After the detention of Aparna Marandi and others, neither the railway police nor the district police had confirmed the development. The detained persons were kept in custody at Kotwali police station.

Along with Aparna, Baby Devi, a local leader of Dhanbad, and Sushila Ekka, a social activist of Hazaribag, were also detained. They were, however, released on Monday.

 

 

Bhiwani college refuses to drop dress code #WTFnews #moralpolicing #Vaw


By TNN and HT  | Dec 11, 2012,

BHIWANIAdarsh Mahila College in Bhiwaniruled out any change to its dress code even as the national commission for Women (NCW) lashed out at it on Monday for penalizing girls for wearing jeans.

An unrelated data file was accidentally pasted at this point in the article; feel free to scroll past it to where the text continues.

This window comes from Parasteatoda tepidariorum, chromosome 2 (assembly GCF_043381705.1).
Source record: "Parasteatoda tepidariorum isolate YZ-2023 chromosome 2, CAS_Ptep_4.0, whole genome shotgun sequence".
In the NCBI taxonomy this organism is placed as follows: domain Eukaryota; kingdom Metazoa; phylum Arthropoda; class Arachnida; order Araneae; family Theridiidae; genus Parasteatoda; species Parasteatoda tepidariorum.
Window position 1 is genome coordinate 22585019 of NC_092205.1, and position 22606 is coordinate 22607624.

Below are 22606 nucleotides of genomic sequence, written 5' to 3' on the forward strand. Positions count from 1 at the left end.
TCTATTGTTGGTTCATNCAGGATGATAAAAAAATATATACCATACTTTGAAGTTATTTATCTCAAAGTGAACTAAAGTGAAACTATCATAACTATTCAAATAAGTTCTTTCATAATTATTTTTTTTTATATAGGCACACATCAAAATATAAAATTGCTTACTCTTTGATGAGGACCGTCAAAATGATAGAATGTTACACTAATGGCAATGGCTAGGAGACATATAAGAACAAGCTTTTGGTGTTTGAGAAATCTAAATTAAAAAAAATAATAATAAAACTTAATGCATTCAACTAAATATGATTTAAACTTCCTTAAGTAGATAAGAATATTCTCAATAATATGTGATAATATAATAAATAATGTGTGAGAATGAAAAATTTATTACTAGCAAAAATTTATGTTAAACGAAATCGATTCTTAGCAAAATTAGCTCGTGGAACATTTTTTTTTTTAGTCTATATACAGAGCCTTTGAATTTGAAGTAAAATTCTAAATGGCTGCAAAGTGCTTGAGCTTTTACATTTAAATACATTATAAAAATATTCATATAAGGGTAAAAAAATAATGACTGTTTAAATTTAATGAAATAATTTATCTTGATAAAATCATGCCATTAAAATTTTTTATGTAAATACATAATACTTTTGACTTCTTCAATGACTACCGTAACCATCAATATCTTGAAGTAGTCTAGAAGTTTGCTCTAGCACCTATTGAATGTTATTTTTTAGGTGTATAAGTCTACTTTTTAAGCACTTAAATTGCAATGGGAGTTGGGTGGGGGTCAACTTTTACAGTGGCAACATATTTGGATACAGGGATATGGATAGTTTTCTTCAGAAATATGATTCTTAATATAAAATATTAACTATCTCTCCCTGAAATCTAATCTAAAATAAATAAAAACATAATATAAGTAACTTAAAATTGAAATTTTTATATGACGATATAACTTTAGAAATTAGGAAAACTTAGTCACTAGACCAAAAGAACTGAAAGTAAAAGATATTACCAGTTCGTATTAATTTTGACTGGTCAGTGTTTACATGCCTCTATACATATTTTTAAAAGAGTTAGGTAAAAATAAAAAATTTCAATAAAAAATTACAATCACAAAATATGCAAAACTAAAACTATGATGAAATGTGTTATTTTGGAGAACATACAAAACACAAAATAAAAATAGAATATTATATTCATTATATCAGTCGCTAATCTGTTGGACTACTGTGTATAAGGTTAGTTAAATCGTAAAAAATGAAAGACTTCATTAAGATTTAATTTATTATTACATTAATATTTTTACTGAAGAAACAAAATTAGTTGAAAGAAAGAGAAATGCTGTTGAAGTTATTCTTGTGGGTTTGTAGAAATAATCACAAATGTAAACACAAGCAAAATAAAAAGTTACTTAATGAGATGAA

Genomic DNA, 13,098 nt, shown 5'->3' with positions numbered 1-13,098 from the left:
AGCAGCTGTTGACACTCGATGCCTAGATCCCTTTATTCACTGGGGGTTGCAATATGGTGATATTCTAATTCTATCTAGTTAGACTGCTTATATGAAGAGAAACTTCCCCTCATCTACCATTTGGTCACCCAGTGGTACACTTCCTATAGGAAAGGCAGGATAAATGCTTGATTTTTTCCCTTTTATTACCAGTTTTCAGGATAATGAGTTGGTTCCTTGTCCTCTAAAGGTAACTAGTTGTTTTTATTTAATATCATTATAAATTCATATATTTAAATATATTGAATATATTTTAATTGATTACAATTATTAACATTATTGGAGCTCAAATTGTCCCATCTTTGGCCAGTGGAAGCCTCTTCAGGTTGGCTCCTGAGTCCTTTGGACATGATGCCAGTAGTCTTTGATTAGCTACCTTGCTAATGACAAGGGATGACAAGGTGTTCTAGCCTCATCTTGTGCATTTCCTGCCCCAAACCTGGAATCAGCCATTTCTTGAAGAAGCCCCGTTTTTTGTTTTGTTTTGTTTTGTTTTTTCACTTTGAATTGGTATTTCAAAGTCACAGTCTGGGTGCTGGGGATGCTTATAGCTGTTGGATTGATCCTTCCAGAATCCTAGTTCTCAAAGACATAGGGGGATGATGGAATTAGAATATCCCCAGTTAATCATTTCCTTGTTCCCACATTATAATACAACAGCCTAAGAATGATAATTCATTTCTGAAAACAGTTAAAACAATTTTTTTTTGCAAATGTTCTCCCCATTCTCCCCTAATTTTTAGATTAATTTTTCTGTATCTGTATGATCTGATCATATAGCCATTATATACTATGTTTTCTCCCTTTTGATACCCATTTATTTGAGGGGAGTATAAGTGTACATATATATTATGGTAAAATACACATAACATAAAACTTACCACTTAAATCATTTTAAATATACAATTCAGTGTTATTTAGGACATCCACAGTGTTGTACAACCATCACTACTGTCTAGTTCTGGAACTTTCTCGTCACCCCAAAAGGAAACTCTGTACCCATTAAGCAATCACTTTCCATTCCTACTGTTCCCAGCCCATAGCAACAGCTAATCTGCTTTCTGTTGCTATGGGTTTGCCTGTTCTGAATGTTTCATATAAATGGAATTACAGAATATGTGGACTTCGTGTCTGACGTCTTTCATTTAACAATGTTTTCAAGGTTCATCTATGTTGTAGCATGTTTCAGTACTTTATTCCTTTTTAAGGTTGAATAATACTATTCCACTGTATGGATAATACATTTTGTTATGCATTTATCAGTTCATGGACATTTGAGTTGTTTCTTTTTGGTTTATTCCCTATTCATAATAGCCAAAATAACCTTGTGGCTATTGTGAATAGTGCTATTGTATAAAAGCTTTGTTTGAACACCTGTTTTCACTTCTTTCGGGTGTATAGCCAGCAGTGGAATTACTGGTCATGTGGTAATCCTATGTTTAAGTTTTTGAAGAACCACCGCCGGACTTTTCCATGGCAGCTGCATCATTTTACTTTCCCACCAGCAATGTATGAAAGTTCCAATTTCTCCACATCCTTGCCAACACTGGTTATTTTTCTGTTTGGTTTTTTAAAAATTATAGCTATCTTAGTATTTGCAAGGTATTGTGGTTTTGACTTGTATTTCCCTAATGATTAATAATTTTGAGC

Calling the decision uncalled for and bizarre, NCWchairperson Mamta Sharma said, “The government must take action against such institutes.” The college authorities on Friday had slapped an Rs 100 fine on four students for coming to college in jeans and T-shirts.

However, college principal Alka Sharma said that the dress code would remain in force and they were not considering changing it. “Why should we change the dress code? There is no such demand from the students,” she stated adding that they allowed wearing jeans with a long kurta but not t-shirts.

When asked whether there have been any instructions from the Haryana higher education department or the university grant commission on a dress code in the colleges, she replied, “We receive no instructions from these authorities. Nor am I aware about any dress code in any other colleges or varsities,” she stated.

“The college has been carrying forward the tradition and principles set up by its founders and has made a mark in imparting education to the women”, she said.